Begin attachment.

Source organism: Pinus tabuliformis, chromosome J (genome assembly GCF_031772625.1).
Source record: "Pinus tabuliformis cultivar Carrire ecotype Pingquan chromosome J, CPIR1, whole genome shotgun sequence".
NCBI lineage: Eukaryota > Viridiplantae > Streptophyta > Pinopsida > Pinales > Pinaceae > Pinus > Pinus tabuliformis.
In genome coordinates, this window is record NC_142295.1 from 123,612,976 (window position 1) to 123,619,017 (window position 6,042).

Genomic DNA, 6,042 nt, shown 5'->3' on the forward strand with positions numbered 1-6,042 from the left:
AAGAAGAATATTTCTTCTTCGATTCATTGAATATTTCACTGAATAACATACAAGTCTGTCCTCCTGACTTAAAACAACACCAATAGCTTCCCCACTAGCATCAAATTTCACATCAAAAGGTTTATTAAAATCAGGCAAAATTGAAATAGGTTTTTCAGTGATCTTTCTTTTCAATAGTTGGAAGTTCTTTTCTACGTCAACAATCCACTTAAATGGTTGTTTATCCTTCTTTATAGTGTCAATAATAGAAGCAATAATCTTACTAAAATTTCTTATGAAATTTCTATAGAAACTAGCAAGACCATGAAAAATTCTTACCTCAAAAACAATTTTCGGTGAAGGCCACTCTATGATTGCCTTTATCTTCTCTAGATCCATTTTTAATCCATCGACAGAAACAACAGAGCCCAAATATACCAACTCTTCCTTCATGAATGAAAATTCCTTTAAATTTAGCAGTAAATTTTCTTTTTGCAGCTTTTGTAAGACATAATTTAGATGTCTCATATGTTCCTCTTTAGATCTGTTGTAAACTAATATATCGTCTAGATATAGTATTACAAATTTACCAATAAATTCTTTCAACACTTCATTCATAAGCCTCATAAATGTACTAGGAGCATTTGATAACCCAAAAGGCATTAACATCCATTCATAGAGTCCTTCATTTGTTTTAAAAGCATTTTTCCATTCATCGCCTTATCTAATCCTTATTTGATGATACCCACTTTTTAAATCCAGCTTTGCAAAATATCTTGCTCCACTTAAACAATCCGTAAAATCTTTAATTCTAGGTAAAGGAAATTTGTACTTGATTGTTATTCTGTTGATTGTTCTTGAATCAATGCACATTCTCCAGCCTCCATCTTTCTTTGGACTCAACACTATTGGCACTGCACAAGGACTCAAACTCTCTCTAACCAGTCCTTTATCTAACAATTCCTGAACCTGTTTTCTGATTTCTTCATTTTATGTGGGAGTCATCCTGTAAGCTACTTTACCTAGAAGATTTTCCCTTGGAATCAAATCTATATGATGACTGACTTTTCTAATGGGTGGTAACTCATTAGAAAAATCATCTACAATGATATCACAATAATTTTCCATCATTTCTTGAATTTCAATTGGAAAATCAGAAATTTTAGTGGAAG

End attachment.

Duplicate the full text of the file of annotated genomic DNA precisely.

Source organism: Pinus tabuliformis, chromosome J (genome assembly GCF_031772625.1).
Source record: "Pinus tabuliformis cultivar Carrire ecotype Pingquan chromosome J, CPIR1, whole genome shotgun sequence".
NCBI lineage: Eukaryota > Viridiplantae > Streptophyta > Pinopsida > Pinales > Pinaceae > Pinus > Pinus tabuliformis.
In genome coordinates, this window is record NC_142295.1 from 123,612,976 (window position 1) to 123,619,017 (window position 6,042).

Genomic DNA, 6,042 nt, shown 5'->3' on the forward strand with positions numbered 1-6,042 from the left:
AAGAAGAATATTTCTTCTTCGATTCATTGAATATTTCACTGAATAACATACAAGTCTGTCCTCCTGACTTAAAACAACACCAATAGCTTCCCCACTAGCATCAAATTTCACATCAAAAGGTTTATTAAAATCAGGCAAAATTGAAATAGGTTTTTCAGTGATCTTTCTTTTCAATAGTTGGAAGTTCTTTTCTACGTCAACAATCCACTTAAATGGTTGTTTATCCTTCTTTATAGTGTCAATAATAGAAGCAATAATCTTACTAAAATTTCTTATGAAATTTCTATAGAAACTAGCAAGACCATGAAAAATTCTTACCTCAAAAACAATTTTCGGTGAAGGCCACTCTATGATTGCCTTTATCTTCTCTAGATCCATTTTTAATCCATCGACAGAAACAACAGAGCCCAAATATACCAACTCTTCCTTCATGAATGAAAATTCCTTTAAATTTAGCAGTAAATTTTCTTTTTGCAGCTTTTGTAAGACATAATTTAGATGTCTCATATGTTCCTCTTTAGATCTGTTGTAAACTAATATATCGTCTAGATATAGTATTACAAATTTACCAATAAATTCTTTCAACACTTCATTCATAAGCCTCATAAATGTACTAGGAGCATTTGATAACCCAAAAGGCATTAACATCCATTCATAGAGTCCTTCATTTGTTTTAAAAGCATTTTTCCATTCATCGCCTTATCTAATCCTTATTTGATGATACCCACTTTTTAAATCCAGCTTTGCAAAATATCTTGCTCCACTTAAACAATCCGTAAAATCTTTAATTCTAGGTAAAGGAAATTTGTACTTGATTGTTATTCTGTTGATTGTTCTTGAATCAATGCACATTCTCCAGCCTCCATCTTTCTTTGGACTCAACACTATTGGCACTGCACAAGGACTCAAACTCTCTCTAACCAGTCCTTTATCTAACAATTCCTGAACCTGTTTTCTGATTTCTTCATTTTATGTGGGAGTCATCCTGTAAGCTACTTTACCTAGAAGATTTTCCCTTGGAATCAAATCTATATGATGACTGACTTTTCTAATGGGTGGTAACTCATTAGAAAAATCATCTACAATGATATCACAATAATTTTCCATCATTTCTTGAATTTCAATTGGAAAATCAGAAATTTTAGTGGAAG